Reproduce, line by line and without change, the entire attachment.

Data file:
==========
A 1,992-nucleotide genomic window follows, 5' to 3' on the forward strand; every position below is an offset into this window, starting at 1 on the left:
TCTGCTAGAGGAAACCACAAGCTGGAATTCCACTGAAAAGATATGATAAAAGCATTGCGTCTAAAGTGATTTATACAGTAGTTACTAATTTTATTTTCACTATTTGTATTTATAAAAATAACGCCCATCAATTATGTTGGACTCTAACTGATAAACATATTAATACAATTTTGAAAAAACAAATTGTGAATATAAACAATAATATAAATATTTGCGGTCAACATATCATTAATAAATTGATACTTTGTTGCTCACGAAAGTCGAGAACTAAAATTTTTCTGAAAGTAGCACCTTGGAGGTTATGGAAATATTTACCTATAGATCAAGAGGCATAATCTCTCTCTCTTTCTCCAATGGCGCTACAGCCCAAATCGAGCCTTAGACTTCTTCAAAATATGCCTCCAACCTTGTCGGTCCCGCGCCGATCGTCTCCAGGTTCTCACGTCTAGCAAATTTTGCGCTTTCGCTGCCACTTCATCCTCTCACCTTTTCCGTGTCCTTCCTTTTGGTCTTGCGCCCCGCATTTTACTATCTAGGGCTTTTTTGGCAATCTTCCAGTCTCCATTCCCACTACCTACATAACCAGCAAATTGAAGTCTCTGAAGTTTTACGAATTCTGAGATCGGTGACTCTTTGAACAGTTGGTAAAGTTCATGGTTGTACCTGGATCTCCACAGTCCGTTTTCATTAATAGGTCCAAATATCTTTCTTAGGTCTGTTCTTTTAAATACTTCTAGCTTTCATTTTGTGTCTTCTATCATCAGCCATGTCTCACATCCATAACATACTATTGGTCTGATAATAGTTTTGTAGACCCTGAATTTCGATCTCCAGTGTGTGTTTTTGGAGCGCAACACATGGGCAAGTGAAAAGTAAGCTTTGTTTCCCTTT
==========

A 1,992-nucleotide genomic window follows, 5' to 3' on the forward strand; every position below is an offset into this window, starting at 1 on the left:
TCTGCTAGAGGAAACCACAAGCTGGAATTCCACTGAAAAGATATGATAAAAGCATTGCGTCTAAAGTGATTTATACAGTAGTTACTAATTTTATTTTCACTATTTGTATTTATAAAAATAACGCCCATCAATTATGTTGGACTCTAACTGATAAACATATTAATACAATTTTGAAAAAACAAATTGTGAATATAAACAATAATATAAATATTTGCGGTCAACATATCATTAATAAATTGATACTTTGTTGCTCACGAAAGTCGAGAACTAAAATTTTTCTGAAAGTAGCACCTTGGAGGTTATGGAAATATTTACCTATAGATCAAGAGGCATAATCTCTCTCTCTTTCTCCAATGGCGCTACAGCCCAAATCGAGCCTTAGACTTCTTCAAAATATGCCTCCAACCTTGTCGGTCCCGCGCCGATCGTCTCCAGGTTCTCACGTCTAGCAAATTTTGCGCTTTCGCTGCCACTTCATCCTCTCACCTTTTCCGTGTCCTTCCTTTTGGTCTTGCGCCCCGCATTTTACTATCTAGGGCTTTTTTGGCAATCTTCCAGTCTCCATTCCCACTACCTACATAACCAGCAAATTGAAGTCTCTGAAGTTTTACGAATTCTGAGATCGGTGACTCTTTGAACAGTTGGTAAAGTTCATGGTTGTACCTGGATCTCCACAGTCCGTTTTCATTAATAGGTCCAAATATCTTTCTTAGGTCTGTTCTTTTAAATACTTCTAGCTTTCATTTTGTGTCTTCTATCATCAGCCATGTCTCACATCCATAACATACTATTGGTCTGATAATAGTTTTGTAGACCCTGAATTTCGATCTCCAGTGTGTGTTTTTGGAGCGCAACACATGGGCAAGTGAAAAGTAAGCTTTGTTTCCCTTT